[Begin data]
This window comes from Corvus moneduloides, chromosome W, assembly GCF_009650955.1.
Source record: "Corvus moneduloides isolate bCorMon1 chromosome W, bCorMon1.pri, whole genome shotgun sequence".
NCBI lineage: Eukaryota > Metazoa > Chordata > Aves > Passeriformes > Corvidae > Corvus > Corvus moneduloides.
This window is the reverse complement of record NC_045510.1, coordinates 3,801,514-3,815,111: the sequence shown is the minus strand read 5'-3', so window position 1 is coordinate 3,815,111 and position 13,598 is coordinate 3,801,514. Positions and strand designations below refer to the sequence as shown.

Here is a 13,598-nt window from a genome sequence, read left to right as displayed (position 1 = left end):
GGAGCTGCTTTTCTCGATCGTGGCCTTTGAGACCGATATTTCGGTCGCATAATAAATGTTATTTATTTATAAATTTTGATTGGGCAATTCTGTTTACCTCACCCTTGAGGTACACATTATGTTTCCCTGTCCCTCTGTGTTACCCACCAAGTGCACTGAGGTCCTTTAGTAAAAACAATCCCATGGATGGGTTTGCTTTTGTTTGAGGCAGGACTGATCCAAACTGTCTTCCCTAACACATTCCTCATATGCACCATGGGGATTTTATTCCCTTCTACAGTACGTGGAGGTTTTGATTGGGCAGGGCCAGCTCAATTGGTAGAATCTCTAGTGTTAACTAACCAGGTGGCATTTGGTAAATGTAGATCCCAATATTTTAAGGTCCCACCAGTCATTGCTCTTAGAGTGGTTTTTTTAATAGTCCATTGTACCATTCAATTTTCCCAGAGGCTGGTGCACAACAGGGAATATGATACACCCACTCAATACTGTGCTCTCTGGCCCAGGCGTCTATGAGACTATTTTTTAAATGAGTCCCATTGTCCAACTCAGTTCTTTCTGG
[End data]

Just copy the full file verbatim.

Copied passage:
This window comes from Corvus moneduloides, chromosome W, assembly GCF_009650955.1.
Source record: "Corvus moneduloides isolate bCorMon1 chromosome W, bCorMon1.pri, whole genome shotgun sequence".
NCBI lineage: Eukaryota > Metazoa > Chordata > Aves > Passeriformes > Corvidae > Corvus > Corvus moneduloides.
This window is the reverse complement of record NC_045510.1, coordinates 3,801,514-3,815,111: the sequence shown is the minus strand read 5'-3', so window position 1 is coordinate 3,815,111 and position 13,598 is coordinate 3,801,514. Positions and strand designations below refer to the sequence as shown.

Here is a 13,598-nt window from a genome sequence, read left to right as displayed (position 1 = left end):
GGAGCTGCTTTTCTCGATCGTGGCCTTTGAGACCGATATTTCGGTCGCATAATAAATGTTATTTATTTATAAATTTTGATTGGGCAATTCTGTTTACCTCACCCTTGAGGTACACATTATGTTTCCCTGTCCCTCTGTGTTACCCACCAAGTGCACTGAGGTCCTTTAGTAAAAACAATCCCATGGATGGGTTTGCTTTTGTTTGAGGCAGGACTGATCCAAACTGTCTTCCCTAACACATTCCTCATATGCACCATGGGGATTTTATTCCCTTCTACAGTACGTGGAGGTTTTGATTGGGCAGGGCCAGCTCAATTGGTAGAATCTCTAGTGTTAACTAACCAGGTGGCATTTGGTAAATGTAGATCCCAATATTTTAAGGTCCCACCAGTCATTGCTCTTAGAGTGGTTTTTTTAATAGTCCATTGTACCATTCAATTTTCCCAGAGGCTGGTGCACAACAGGGAATATGATACACCCACTCAATACTGTGCTCTCTGGCCCAGGCGTCTATGAGACTATTTTTTAAATGAGTCCCATTGTCCAACTCAGTTCTTTCTGG